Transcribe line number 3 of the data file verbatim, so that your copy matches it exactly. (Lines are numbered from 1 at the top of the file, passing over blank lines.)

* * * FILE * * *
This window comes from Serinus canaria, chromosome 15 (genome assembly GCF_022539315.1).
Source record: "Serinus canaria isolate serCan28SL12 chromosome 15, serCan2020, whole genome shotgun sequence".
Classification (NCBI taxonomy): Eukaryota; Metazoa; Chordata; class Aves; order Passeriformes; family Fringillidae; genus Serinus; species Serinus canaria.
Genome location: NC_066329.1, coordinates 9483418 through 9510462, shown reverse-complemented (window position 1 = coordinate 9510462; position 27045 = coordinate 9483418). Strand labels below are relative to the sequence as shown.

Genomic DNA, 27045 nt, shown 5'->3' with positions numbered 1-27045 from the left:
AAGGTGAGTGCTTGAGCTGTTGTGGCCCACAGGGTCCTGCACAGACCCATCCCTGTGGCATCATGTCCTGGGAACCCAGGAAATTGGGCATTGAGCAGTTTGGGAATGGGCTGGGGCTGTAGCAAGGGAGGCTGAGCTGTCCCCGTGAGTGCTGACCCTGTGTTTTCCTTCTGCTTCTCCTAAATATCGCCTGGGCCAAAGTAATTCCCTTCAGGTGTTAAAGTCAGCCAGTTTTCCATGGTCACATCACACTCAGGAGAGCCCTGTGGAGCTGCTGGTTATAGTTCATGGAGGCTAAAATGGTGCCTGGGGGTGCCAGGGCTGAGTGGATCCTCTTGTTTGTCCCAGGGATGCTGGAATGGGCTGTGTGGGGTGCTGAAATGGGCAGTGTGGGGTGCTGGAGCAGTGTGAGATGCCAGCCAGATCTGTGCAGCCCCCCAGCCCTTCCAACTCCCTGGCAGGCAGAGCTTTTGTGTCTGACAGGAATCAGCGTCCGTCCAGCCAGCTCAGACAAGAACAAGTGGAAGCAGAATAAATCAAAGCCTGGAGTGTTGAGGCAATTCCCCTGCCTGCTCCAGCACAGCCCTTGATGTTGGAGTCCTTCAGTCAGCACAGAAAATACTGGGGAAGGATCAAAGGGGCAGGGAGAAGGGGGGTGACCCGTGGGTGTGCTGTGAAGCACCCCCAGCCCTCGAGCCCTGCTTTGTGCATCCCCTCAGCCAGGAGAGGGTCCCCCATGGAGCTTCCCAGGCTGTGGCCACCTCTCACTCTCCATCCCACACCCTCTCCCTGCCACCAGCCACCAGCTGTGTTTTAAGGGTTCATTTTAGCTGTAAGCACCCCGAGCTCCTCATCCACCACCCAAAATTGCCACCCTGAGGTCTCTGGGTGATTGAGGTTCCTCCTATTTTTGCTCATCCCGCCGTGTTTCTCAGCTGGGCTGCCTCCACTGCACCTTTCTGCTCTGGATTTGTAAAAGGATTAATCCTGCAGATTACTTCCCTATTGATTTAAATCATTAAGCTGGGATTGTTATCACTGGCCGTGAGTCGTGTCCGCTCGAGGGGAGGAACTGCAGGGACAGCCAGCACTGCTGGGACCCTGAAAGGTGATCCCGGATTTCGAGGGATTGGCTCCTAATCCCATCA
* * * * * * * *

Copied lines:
Classification (NCBI taxonomy): Eukaryota; Metazoa; Chordata; class Aves; order Passeriformes; family Fringillidae; genus Serinus; species Serinus canaria.